The Appalachian

The state of HB2

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The state of HB2

Photo by Dallas Linger.

Photo by Dallas Linger.

Photo by Dallas Linger.

Photo by Dallas Linger.

Sammy Hanf

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North Carolina’s general assembly passed the Public Facilities Privacy & Security Act, known better by the name of House Bill 2, in a special session on March 23 in reaction to a Charlotte ordinance that expanded the rights of transgender individuals.

It has been dubbed the “Bathroom Bill” for language that mandates same sex multiple occupancy restrooms based on biological sex for all public facilities, biological sex being the sex defined on one’s birth certificate. The Charlotte ordinance allowed for use of facilities that correspond to gender identity.

On Tuesday, NC Gov. Pat McCrory issued an executive order that clarified and aimed to pare back parts of the bill.

McCrory’s statement said that his executive order “maintains common sense gender-specific restroom and locker room facilities in government buildings and schools,” “Affirms the private sector’s right to establish its own restroom and locker room policies,” “Affirms the private sector and local governments’ right to establish non-discrimination employment policies for its own employees,” “Expands the state’s employment policy for state employees to cover sexual orientation and gender identity,” and “Seeks legislation to reinstate the right to sue in state court for discrimination.”

Lambda Legal, Equality North Carolina and the ACLU have joined several other organizations in a federal legal challenge to HB2. The ACLU of North Carolina’s acting executive director, Sarah Preston, publicly condemned McCrory’s executive order.

“Gov. McCrory’s actions today are a poor effort to save face after his sweeping attacks on the LGBT community,” Preston said. “They fall far short of correcting the damage done when he signed the harmful House Bill 2 into law which stigmatizes and mandates discrimination against gay and transgender people.”

McCrory said that he will attempt to create legislation restoring the ability to file discrimination claims in state court during the legislature’s next short session. As it is, HB2 prevents discrimination claims from being filed in state courts.

Warning: Some images may contain strong language.

Paul Gates, an Appalachian State communication law professor, said removing the ability to file discrimination claims in state court would present a serious burden to the one making the claim, forcing the case to play out in Statesville rather than their county’s courthouse.

The bill still precludes local governments from raising the minimum wage past the state’s set wage of $7.25. Gates said this measure hurts North Carolina’s laborers.

The bill has seen vociferous opposition as well as support, drawing 700 supporters to the capitol lawn as well as sparking protests across the state.

App State Student Power organized a march across campus and occupied the administration building from April 8 until Wednesday, when their demand for Appalachian’s administration to publicly condemn HB2 was met.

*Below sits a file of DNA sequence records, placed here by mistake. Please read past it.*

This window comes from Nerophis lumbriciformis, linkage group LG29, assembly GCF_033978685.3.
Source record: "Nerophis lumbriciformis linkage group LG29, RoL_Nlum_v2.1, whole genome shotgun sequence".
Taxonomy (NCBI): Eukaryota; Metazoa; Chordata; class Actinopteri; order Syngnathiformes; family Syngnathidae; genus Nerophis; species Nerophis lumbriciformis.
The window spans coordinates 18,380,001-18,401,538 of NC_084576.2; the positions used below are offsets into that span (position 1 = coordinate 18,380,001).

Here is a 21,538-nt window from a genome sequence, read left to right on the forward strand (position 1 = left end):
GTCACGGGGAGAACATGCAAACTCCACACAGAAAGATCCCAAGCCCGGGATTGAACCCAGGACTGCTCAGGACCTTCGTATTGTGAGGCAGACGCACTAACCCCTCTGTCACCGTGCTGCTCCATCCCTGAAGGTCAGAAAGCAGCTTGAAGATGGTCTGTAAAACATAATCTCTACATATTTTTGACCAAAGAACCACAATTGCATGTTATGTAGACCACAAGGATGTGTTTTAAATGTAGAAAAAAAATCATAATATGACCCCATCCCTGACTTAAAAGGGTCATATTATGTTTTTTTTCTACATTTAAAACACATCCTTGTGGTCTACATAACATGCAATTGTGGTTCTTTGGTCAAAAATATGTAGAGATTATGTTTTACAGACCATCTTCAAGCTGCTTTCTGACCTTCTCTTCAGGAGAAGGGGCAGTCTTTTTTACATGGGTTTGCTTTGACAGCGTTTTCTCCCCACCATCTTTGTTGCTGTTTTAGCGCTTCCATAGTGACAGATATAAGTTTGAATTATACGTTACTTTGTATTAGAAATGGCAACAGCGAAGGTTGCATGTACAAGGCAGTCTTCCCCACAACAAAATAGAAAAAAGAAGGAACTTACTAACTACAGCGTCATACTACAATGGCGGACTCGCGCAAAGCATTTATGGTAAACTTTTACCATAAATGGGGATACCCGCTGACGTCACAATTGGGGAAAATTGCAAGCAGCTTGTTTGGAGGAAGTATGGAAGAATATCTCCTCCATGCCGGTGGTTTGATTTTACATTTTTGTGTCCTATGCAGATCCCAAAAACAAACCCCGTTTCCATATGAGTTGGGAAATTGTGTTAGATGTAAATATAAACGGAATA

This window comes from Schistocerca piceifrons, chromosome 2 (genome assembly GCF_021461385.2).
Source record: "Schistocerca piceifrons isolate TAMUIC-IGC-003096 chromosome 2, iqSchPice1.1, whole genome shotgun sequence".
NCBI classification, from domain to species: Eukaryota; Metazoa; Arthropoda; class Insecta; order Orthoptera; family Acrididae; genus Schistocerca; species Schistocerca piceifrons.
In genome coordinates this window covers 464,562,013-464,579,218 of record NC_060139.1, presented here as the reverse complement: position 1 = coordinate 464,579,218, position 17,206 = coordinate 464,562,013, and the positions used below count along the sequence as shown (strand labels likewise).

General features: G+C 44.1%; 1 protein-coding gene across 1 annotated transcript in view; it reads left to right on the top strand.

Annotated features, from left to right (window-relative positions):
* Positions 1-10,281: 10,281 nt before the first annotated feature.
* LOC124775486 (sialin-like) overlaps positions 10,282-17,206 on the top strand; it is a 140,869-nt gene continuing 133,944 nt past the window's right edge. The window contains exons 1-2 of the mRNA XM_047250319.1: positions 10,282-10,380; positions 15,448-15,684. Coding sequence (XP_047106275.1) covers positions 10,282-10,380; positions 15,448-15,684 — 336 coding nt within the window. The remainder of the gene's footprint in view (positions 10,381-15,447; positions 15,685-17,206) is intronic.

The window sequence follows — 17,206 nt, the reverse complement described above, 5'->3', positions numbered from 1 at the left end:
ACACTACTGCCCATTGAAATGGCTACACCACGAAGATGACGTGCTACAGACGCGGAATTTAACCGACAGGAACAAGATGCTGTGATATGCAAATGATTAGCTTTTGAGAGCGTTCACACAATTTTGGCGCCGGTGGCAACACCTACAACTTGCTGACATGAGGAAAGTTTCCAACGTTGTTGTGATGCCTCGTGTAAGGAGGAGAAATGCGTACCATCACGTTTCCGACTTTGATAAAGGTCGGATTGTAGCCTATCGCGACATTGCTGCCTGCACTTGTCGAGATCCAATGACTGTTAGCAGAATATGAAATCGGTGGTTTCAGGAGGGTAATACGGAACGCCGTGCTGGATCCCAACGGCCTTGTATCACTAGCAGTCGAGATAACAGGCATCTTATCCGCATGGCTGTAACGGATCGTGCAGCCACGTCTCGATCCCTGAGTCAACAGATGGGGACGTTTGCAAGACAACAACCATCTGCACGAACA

Everts released an email on Tuesday reiterating the university’s commitment to diversity while also staying on the right side of the law.

“Appalachian finds itself in the middle of this territory where we are required to comply with the laws of our state and work diligently to support our community during a time of fear and anxiety,” Everts said in her email.

Appalachian State’s SGA introduced a bill on Tuesday publicly condemning HB2, a show of support for the Association of Student Governments resolution doing the same.

Ayako Nakano, SGA’s chief of staff, said that the ASG opposes the bill due to its violation of Title IX. Violation of Title IX could threaten $4.58 billion worth of federal funds the state receives for education.

“As an institution, no matter what you think politically about trans individuals, this irrational fear of trans people jeopardizing $4.58 billion is not a good idea,” Nakano said.

McCrory’s statement said federal funds were not threatened by the bill, citing a federal court that previously considered the issue.

Colby Carr, SGA junior senator, said that taking a stand on such a divisive issue distracts from pressing problems on campus.

“I really do think that student council needs to be focusing on issues that they were elected to take care of in the first place,” Carr said. “There is a lot of frustration that has been voiced because of their inability to focus on issues inside the campus.”

A federal appellate court case that has to do with transgender access to bathrooms could also affect whether or not HB2 will stand.

Gavin Grimm, a transgender man seeking access to the men’s room in his Gloucester County Virginia High School, will have his case heard by the U.S Court of Appeals fourth circuit. The fourth district also covers North Carolina and the decision could set a strong precedent for transgender bathroom access.

Gates said that the fourth district, while traditionally conservative, did move to strike down North Carolina’s gay marriage ban as discriminatory.

Story by Sammy Hanf, News Reporter

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